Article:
Innovators try a lot of things, and only a few of them work. Did you know we only play about 35% of what Mozart wrote, because the rest of his symphonies are crap? Innovators are not necessarily always more creative, they just try more things. Thomas Edison tried 800 times to create a light bulb (he finally hired someone to read the literature on the topic).

I would go so far as to say that innovation and efficiency are mutually exclusive. If you’re going to be preoccupied with efficiency, you won’t have much innovation going on.


5.  Wasting time is important.

By wasting time, I don’t mean sitting at your desk playing solitaire. There has been considerable research on what successful managers do with their time. Research suggests that successful managers spend a lot of time in short, unplanned, seemingly disjointed conversations. Many of these chatty conversations are with people who are not direct subordinates. The topics of these conversations are extremely wide–from personal hobbies to events of the day to business matters.  While these are not efficient uses of time, the successful manager uses these conversations to understand trends, listen to organizational culture and mood, get a handle on organizational resistance, and to anticipate future opportunities and challenges. What they are doing is not very efficient. But it is critically important for successful organizations.


6.  Efficiency Always Comes with a Price

We always pay a price when we make things more efficient. We may lose adaptability, flexibility, rationality, self-understanding, etc. There is no free lunch. Efficiency comes with a price.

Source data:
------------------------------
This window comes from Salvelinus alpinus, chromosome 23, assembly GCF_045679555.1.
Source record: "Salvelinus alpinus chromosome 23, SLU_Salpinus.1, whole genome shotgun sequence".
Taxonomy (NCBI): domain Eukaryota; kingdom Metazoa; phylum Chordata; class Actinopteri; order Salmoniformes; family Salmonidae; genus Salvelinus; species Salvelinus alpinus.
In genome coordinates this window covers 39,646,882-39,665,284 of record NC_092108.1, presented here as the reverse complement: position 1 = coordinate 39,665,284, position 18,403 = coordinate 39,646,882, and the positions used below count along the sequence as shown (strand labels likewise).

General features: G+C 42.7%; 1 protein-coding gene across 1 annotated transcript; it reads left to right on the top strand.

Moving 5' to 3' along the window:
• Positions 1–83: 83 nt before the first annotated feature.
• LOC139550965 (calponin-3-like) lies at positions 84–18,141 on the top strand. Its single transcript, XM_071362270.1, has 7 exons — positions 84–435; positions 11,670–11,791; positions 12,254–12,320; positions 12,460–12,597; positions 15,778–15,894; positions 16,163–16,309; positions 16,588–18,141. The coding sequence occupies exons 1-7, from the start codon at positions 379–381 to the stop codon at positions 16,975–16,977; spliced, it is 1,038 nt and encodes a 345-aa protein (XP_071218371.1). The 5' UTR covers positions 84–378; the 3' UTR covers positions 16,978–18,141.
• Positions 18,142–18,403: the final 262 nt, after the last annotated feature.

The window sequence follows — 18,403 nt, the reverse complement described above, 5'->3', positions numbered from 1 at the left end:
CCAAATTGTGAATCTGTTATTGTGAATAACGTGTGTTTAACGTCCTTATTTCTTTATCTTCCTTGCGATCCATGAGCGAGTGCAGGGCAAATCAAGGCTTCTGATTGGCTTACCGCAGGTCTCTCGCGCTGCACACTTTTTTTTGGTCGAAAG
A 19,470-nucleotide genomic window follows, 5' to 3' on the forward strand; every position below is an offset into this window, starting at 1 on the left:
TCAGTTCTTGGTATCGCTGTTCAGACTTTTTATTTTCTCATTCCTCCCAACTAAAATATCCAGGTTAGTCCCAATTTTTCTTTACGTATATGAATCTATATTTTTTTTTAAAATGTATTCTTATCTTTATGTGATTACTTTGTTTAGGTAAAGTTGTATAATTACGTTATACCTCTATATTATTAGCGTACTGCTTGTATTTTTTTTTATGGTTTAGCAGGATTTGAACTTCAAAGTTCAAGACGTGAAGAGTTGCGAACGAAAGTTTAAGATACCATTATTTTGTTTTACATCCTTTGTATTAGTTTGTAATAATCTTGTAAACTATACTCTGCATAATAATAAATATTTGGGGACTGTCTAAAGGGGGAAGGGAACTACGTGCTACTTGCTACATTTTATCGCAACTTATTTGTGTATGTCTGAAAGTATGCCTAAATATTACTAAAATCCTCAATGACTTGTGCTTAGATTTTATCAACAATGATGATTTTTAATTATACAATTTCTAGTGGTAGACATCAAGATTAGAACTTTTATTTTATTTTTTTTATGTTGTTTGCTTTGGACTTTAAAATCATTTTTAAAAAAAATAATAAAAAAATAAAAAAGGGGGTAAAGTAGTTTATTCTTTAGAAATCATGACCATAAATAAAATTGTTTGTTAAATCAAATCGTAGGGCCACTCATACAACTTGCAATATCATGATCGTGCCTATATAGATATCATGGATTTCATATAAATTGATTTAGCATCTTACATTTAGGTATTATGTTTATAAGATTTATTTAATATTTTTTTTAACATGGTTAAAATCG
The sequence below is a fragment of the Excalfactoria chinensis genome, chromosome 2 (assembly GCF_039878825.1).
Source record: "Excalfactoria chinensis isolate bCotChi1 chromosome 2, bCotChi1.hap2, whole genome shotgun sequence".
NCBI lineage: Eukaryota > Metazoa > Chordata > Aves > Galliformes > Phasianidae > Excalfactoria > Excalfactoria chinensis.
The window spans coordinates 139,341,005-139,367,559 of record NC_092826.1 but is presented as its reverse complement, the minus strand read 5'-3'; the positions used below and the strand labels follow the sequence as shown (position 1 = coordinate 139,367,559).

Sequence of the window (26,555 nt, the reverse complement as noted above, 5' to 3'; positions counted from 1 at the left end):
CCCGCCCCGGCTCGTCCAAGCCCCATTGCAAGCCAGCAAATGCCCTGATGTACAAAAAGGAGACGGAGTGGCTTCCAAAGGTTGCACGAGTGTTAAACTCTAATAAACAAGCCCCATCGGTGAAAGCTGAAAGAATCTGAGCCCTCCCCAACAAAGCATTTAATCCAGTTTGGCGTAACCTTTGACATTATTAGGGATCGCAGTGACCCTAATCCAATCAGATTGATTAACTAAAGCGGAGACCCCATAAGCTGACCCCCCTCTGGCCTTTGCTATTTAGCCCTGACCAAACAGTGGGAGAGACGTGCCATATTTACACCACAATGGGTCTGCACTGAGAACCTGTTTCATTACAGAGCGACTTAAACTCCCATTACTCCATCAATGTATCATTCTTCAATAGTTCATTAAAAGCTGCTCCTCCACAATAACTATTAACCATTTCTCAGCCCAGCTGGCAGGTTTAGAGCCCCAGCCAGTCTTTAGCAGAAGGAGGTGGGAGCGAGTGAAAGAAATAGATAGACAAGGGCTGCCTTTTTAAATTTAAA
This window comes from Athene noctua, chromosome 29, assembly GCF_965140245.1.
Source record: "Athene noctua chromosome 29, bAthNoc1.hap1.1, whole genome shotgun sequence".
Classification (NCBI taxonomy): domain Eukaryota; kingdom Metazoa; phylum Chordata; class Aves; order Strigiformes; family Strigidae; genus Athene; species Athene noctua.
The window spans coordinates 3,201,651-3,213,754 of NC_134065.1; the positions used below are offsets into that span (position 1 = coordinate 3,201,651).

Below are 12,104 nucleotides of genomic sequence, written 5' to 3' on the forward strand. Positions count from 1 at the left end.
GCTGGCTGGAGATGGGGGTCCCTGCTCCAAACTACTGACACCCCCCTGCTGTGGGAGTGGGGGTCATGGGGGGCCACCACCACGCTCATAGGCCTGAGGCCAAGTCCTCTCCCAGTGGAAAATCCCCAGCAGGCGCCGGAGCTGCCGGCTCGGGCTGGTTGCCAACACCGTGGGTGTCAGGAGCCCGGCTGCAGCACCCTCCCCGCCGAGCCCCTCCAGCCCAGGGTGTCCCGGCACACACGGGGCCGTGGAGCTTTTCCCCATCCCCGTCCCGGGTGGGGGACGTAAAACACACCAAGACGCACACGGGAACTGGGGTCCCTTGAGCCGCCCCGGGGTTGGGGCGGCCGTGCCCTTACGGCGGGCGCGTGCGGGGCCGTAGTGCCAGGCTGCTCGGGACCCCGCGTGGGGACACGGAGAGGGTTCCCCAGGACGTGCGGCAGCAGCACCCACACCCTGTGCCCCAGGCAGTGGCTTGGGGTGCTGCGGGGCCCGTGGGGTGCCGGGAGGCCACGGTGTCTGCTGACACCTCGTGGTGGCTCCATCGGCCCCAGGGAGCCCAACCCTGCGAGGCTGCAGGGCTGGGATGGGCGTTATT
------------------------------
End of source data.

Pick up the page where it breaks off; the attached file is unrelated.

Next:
My doctors office recently got new, integrated software. When I go to the front desk, they check me in with the computer, which automatically bills me and simultaneously lets the doctor and nurses know I have arrived for my appointment. The nurse clicks the menu items for each of my complaints, and the doctor does it again, clicking through myriad options for symptoms. Then the doctor can press a button and electronically send a prescription to the drug store. It’s a remarkable software system.

However, when I went to the doctor’s office, not a single person makes eye contact with me. The receptionists, nurses, and doctors are constantly staring at computer monitors. They are so attentive to putting in all the necessary information and finding the right menus, that I can go for an entire visit and not be seen by a single person. I have since switched doctors’ offices.

Is there a price to be paid for the efficient software? You bet. And, as one doctor said, “don’t ever come here when the computers are down.”


The Bottom Line

Efficiency is simply one of many tools. If we get enamored with efficiency or treat it as a panacea, we will spend a lot of time and money with extremely mixed results.

Efficiency is not a bad thing. It’s one tool in your toolbox. However, it may not always be the most appropriate tool to get what you want.


–Jim Ollhoff, PhD